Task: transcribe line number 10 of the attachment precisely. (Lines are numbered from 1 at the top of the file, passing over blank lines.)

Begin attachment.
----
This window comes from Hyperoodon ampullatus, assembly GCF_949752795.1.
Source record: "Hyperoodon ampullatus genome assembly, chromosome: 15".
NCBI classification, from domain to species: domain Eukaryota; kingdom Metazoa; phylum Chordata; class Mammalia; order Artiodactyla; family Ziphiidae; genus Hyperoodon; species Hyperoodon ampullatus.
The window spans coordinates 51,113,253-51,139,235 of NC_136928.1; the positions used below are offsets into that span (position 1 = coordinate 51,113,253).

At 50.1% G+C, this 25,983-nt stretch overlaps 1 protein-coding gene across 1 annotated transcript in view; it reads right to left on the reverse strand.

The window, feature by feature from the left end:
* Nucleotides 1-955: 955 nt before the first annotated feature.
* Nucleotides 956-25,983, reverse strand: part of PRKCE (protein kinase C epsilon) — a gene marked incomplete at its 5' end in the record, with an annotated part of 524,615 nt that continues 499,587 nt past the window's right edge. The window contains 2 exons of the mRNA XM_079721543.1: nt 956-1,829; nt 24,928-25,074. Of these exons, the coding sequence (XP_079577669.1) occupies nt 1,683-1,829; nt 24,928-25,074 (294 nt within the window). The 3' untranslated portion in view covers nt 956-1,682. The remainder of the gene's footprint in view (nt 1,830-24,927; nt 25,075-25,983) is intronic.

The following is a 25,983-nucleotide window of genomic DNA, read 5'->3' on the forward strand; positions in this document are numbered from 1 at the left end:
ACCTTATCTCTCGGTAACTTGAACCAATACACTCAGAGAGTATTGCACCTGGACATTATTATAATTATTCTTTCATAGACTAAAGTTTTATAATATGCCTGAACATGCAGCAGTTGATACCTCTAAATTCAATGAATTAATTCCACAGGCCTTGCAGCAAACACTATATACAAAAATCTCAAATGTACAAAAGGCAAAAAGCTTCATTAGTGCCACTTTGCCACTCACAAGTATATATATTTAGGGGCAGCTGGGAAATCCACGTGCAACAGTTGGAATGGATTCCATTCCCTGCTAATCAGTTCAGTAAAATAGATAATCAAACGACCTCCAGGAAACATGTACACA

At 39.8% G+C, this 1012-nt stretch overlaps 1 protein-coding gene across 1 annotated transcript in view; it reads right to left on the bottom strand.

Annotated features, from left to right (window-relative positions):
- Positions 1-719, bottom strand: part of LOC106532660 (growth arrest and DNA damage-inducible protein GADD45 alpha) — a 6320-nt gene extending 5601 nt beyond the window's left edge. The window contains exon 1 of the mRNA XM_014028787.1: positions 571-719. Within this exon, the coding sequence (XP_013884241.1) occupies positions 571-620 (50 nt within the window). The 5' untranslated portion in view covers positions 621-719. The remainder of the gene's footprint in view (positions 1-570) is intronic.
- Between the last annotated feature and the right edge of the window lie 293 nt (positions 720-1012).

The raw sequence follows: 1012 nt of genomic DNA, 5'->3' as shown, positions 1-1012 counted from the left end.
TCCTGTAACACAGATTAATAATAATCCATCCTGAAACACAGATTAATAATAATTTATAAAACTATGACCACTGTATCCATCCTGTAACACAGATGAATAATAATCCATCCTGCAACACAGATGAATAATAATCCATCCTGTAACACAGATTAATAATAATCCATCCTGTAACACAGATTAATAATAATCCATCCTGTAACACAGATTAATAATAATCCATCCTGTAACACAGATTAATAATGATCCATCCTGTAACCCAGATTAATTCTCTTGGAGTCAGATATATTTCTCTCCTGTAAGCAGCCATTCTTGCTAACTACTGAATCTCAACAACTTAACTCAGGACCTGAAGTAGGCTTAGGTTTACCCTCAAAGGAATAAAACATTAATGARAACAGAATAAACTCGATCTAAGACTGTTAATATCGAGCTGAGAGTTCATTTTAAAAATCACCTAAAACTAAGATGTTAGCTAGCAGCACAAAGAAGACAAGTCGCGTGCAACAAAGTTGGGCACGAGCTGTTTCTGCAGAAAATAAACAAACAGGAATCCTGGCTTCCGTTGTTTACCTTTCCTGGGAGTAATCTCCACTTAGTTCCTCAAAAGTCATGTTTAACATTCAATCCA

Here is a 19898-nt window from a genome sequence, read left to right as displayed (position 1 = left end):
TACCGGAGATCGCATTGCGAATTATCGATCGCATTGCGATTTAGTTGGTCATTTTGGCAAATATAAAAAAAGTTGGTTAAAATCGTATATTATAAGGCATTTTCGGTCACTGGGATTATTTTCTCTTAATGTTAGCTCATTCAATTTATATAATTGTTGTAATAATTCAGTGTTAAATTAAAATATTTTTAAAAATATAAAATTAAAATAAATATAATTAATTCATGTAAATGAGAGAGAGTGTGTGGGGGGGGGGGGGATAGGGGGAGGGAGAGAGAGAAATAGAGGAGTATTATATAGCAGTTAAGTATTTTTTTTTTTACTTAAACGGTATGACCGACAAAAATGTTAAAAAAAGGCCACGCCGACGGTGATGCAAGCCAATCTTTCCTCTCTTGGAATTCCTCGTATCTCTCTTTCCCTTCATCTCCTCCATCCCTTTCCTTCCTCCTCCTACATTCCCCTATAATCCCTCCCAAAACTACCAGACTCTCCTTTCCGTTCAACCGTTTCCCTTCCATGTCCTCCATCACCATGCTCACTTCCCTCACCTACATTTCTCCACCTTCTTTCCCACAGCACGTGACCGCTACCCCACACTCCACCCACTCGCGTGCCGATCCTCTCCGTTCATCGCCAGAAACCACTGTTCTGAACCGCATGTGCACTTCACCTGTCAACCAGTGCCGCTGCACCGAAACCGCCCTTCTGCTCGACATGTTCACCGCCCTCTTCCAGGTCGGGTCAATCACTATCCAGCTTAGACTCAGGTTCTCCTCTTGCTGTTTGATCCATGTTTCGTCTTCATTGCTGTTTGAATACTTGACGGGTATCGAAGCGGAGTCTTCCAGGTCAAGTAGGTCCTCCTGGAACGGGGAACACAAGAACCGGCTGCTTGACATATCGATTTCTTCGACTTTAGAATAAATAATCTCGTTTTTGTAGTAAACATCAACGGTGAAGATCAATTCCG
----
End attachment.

ACCTTATCTCTCGGTAACTTGAACCAATACACTCAGAGAGTATTGCACCTGGACATTATTATAATTATTCTTTCATAGACTAAAGTTTTATAATATGCCTGAACATGCAGCAGTTGATACCTCTAAATTCAATGAATTAATTCCACAGGCCTTGCAGCAAACACTATATACAAAAATCTCAAATGTACAAAAGGCAAAAAGCTTCATTAGTGCCACTTTGCCACTCACAAGTATATATATTTAGGGGCAGCTGGGAAATCCACGTGCAACAGTTGGAATGGATTCCATTCCCTGCTAATCAGTTCAGTAAAATAGATAATCAAACGACCTCCAGGAAACATGTACACA